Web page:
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Aug 18, 2022 - 10:39:18 AM
358 posts since 3/29/2012

Hi guys. I’ve been thinking about getting a Gibson tenor because my trusty Ome is just too darn heavy. (It weighs in at 16 to 18 pounds.) From what I see online, a Gibson tb250 weighs between 9 and 11 pounds. Is it possible to get the same quality of tone on a Gibson (for jazz?)

I love the sound and playability of the Ome but it’s just so hard to deal with the weight. I even use a bass guitar strap strap to try and alleviate the heaviness. If not the Gibson, maybe you can recommend a really good tenor banjo that isn’t too heavy.

Aug 18, 2022 - 11:24:51 AM

Omeboy

USA

3252 posts since 6/27/2013

If you have to stand to play, you can use a "fanny pack" belt to rest your Ome on while still using the bass strap. The fanny pack will transfer most of the weight to your hips as opposed to your shoulders and spine. You use the fanny pack like a shelf and sling combined.  You might also remove your resonator to lose a little more weight.

Edited by - Omeboy on 08/18/2022 11:26:04

Aug 18, 2022 - 12:12:30 PM
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4591 posts since 5/29/2011
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Don't expect a TB250 to be that much lighter than your OME. It will feel just as heavy in about fifteen minutes. Will you be able to get the same sound quality out of a Gibson? It will be just as good, but it will be a little different. Banjos can be set up and adjusted for different sounds and you may be surprised how much range of tone is possible.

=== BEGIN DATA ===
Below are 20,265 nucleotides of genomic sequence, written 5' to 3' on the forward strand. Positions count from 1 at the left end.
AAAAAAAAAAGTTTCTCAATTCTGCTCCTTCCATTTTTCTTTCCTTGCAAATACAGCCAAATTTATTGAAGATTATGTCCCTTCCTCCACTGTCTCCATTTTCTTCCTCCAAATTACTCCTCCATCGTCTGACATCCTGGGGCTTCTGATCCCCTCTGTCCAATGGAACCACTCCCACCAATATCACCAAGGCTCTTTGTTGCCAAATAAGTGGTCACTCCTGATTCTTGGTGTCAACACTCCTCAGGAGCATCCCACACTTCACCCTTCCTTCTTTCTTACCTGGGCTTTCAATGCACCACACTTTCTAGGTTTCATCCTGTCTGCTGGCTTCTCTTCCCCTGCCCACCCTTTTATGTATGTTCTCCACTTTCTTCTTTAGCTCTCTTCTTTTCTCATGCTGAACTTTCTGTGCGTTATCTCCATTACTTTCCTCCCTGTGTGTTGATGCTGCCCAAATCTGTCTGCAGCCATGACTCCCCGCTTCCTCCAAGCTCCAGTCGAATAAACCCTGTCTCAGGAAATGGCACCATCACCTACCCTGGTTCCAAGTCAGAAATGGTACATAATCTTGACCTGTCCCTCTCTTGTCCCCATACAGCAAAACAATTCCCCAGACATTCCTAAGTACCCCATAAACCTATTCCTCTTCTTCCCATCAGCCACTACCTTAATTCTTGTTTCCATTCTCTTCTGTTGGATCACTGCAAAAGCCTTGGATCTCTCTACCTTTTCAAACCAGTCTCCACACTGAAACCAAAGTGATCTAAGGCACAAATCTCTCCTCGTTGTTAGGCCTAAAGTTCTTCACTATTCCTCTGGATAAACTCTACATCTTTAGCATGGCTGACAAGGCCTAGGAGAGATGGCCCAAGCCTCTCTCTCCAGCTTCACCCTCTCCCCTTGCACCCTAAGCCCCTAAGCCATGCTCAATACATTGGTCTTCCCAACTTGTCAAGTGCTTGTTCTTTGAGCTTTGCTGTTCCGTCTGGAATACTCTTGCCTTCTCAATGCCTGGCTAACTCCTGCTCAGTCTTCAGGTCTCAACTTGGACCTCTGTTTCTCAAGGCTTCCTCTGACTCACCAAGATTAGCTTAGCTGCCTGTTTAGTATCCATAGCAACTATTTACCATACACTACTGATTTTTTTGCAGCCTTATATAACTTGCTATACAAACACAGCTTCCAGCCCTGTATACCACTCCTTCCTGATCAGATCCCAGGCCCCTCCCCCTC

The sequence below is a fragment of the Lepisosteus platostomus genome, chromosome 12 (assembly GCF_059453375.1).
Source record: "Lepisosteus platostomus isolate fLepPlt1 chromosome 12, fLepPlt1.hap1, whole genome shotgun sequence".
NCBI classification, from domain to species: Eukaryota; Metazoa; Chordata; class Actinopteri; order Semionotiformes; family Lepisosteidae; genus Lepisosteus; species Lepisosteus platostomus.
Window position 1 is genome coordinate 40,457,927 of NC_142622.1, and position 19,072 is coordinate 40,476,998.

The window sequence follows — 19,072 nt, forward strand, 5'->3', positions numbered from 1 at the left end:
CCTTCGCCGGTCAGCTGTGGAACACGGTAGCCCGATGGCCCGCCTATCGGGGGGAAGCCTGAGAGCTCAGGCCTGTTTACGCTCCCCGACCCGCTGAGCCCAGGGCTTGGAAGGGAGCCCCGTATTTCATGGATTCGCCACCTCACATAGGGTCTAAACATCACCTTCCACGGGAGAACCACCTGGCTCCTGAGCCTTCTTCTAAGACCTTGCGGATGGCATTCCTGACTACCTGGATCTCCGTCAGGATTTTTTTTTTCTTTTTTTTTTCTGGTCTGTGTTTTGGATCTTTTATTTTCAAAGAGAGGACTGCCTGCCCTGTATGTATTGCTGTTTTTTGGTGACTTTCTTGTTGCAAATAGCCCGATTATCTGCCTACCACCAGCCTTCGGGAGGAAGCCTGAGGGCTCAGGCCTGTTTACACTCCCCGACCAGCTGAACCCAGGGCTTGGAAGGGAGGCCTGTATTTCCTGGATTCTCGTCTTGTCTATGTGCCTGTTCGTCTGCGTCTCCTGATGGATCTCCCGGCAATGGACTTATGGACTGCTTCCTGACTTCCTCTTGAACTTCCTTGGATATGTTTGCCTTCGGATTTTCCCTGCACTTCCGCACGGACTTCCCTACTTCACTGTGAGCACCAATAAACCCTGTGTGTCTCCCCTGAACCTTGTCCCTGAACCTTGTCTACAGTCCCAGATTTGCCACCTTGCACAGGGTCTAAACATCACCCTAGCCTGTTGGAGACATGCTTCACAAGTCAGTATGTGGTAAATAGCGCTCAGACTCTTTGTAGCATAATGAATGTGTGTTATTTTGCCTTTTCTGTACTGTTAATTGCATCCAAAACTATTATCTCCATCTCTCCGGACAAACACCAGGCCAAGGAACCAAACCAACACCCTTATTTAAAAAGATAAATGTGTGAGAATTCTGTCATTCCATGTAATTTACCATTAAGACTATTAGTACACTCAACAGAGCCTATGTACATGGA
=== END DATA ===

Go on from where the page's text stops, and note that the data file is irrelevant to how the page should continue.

If you want a pretty light weight Gibson, you could look into some of the old hoop-style models. They have a remarkably good sound to not have a full weight tone ring. Old TB100s and TB00s can usually be found under $1500. Pre-Mastertone Gibson tenor banjos can usually be found even cheaper because they are not really collector's items. But you want a player, not a collectible. That opens up your options.

Aug 18, 2022 - 3:18:59 PM

1971 posts since 5/19/2018

I find that the older I get, no matter what banjo I play, they all weigh exactly the same after about 40 minutes. Your shoulder will know zero difference between your old Ome and any level of Mastertone.



Your best bet, if you are into early jazz and the like, would be as mentioned , a good quality Gibson TB-100. Nice, light, well made and if set up right, will cut just as well as full tone ring instrument. The 00’s tend to be a little light on the sound and projection due to the thinner rim and zero tone ring, but I do love the sound of my 37 RB00, and even with a skin head, it does the job as needed. If you use a Mike, no issues with projection at all and they ha e a nice clean sound. But that being said, I don’t think you could find a lighter tenor than a 00. You could probably keep one on your shoulder all day and not notice it.

Aug 18, 2022 - 5:46:28 PM

10017 posts since 8/28/2013

Had a TB100 for a time. I hated it--it was just bout 1000 times too harsh for my liking. Neve played an Ome.

I think maybe you should look at a Gibson in person to find out whether it works for you; every banjo is different, and to me, weifght doesn't mean much when one gets to ten pounds--they are all too heavy.

I would also check other makes, like Vega, Paramount, Epiphone, and B & D. they are all great banjos, just different, and that gives you more choices. (these are all heavy ,though.

Another option would be to have a banjo custom made. There are loads of builders who could probably make a nice instrument with lighter weight parts--aluminum instead of brass or steel, maybe a hardwood tone ring.

If I were choosing a banjo, I would not stick with only two brands.

Aug 19, 2022 - 12:12:05 AM

banjopaolo

Italy

1651 posts since 11/6/2008

I own a wonderful prewar Gibson tb3, I love it but never play live with it just because it’s too heavy!